Save

How Are Humans Animals? The Human as a Subject of Behavioral Ecology Textbooks

In: Society & Animals
Author: Daisy Hildyard1
View More View Less
  • 1 Northumbria University, Newcastle, United Kingdom
Download Citation Get Permissions

Access options

Get access to the full article by using one of the access options below.

Institutional Login

Log in with Open Athens, Shibboleth, or your institutional credentials

Login via Institution

Purchase

Buy instant access (PDF download and unlimited online access):

€29.95$34.95

Abstract

This article examines the presentation of humans as a subject of ecological and behavioral study in academic biology textbooks and essay collections. It aims to expand a channel of inquiry into the ways in which human relationships with other species are articulated in scientific discourse during an era of anthropogenic climate change (the Anthropocene). Both humans and nonhumans are subjects of behavioral ecology because they undergo evolutionary adaptation. However, the notion that biologists can use evolutionary adaptation to explain human behavior has been much disputed. The article uses literary analysis to argue that a range of behavioral ecology publications, which all use evolutionary adaptation to explain biological processes, employ a variety of textual strategies to situate the human in relation to other species. Rather than arguing that any single approach is particularly appropriate, the focus is on variety as a sign of the complexity of contemporary human and nonhuman identities.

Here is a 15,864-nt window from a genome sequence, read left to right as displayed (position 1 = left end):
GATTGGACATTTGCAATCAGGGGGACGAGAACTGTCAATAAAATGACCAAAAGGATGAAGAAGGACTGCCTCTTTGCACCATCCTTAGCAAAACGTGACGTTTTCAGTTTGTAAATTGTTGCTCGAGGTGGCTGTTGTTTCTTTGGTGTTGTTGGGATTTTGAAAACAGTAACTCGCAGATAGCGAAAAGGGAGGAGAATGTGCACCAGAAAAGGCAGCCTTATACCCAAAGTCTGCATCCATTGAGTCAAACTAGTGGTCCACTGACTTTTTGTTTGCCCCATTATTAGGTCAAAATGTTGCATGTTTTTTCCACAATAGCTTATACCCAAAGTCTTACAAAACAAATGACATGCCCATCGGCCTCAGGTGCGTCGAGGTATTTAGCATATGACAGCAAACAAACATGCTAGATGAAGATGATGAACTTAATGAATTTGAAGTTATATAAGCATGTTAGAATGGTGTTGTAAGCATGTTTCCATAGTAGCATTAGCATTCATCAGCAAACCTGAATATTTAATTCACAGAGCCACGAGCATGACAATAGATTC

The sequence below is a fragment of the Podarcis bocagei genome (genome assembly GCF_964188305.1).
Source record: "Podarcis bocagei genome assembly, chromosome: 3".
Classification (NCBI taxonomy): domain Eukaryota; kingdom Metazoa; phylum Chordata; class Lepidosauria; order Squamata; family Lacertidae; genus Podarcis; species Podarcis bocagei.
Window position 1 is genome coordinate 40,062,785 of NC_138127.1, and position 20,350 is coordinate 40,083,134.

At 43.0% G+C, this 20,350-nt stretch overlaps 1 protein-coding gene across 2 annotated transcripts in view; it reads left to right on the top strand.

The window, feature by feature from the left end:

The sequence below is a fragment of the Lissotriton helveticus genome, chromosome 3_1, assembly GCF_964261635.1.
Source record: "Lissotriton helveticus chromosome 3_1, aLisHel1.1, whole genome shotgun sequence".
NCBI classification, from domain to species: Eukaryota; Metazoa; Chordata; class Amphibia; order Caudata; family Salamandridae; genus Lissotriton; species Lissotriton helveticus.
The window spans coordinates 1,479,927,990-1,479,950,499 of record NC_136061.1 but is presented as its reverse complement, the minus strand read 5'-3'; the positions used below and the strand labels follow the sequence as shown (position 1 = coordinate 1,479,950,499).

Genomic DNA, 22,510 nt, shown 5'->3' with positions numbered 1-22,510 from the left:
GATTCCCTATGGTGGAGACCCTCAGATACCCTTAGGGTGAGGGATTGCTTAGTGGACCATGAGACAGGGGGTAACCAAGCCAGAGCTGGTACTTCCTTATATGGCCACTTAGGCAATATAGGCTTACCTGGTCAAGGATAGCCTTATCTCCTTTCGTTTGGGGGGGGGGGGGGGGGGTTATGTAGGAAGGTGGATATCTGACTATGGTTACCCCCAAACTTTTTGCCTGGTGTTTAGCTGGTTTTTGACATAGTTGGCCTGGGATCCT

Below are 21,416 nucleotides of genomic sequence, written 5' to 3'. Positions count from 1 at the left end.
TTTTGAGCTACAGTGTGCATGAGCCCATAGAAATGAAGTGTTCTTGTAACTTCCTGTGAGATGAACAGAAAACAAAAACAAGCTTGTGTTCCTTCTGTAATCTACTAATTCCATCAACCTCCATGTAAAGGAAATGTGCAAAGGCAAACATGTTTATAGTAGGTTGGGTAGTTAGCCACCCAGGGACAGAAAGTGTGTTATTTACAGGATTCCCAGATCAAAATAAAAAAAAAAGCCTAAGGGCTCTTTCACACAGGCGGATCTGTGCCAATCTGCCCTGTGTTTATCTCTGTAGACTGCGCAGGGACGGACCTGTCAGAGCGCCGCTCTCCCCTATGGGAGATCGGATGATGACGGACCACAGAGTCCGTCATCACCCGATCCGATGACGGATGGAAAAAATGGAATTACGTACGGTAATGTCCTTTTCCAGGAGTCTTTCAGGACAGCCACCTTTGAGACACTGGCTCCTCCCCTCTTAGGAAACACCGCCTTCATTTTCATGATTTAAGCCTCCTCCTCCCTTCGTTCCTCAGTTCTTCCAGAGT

Content Metrics

All Time Past Year Past 30 Days
Abstract Views 231 231 5
Full Text Views 21 21 0
PDF Views & Downloads 44 44 1